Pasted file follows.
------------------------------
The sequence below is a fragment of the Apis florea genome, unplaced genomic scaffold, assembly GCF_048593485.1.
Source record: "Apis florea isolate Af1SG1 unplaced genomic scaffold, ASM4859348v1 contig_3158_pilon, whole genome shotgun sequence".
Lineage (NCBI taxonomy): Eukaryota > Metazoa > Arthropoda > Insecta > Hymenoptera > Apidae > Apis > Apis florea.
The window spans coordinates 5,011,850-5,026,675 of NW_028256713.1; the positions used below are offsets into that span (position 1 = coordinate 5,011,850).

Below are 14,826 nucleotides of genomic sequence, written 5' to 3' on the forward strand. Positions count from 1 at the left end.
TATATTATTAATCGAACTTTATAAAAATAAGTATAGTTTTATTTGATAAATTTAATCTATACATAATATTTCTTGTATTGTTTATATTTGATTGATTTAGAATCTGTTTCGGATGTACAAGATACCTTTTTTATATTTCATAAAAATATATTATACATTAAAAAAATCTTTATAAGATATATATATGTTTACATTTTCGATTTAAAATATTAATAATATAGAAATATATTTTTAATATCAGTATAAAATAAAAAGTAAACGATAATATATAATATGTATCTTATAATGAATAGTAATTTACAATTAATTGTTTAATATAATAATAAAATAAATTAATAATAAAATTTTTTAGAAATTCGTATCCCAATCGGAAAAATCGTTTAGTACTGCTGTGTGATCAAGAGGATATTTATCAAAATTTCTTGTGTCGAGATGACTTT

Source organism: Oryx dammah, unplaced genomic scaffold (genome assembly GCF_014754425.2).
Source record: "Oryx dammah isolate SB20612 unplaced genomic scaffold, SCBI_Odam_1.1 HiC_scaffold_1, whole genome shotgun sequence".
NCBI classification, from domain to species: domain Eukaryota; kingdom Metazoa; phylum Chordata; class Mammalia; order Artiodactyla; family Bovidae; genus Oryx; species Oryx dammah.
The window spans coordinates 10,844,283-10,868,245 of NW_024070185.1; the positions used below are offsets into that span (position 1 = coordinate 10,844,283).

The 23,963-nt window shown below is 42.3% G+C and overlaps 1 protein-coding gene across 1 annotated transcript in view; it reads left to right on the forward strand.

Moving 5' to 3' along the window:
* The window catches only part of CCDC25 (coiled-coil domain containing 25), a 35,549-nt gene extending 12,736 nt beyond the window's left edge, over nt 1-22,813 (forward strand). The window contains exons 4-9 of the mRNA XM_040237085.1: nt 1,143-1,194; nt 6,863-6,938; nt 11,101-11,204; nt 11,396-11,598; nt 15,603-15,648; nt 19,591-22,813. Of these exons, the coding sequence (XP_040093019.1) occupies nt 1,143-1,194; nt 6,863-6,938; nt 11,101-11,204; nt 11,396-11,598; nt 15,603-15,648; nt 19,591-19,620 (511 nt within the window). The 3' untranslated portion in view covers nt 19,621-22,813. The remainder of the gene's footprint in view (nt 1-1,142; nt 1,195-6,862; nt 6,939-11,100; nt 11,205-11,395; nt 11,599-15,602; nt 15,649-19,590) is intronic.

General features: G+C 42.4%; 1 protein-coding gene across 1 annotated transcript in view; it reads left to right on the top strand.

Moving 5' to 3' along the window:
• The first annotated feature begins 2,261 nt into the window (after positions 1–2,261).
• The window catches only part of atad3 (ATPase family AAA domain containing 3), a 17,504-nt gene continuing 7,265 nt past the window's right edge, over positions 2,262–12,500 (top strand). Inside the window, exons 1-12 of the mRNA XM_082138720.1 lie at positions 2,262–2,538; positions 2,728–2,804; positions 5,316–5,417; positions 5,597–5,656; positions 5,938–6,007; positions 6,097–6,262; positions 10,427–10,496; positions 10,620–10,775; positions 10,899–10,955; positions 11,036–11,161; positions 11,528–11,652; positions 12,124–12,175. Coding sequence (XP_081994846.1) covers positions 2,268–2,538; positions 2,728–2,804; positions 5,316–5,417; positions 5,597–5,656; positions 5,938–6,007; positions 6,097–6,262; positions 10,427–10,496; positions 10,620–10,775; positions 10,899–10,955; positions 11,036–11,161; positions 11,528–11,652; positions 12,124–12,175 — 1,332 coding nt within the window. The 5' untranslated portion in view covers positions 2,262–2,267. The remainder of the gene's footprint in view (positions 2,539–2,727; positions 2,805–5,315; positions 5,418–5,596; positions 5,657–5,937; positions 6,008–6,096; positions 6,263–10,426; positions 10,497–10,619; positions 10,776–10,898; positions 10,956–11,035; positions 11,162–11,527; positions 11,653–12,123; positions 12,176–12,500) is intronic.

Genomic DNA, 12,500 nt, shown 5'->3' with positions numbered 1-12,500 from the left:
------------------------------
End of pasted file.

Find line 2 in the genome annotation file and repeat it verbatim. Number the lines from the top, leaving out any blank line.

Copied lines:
Source record: "Apis florea isolate Af1SG1 unplaced genomic scaffold, ASM4859348v1 contig_3158_pilon, whole genome shotgun sequence".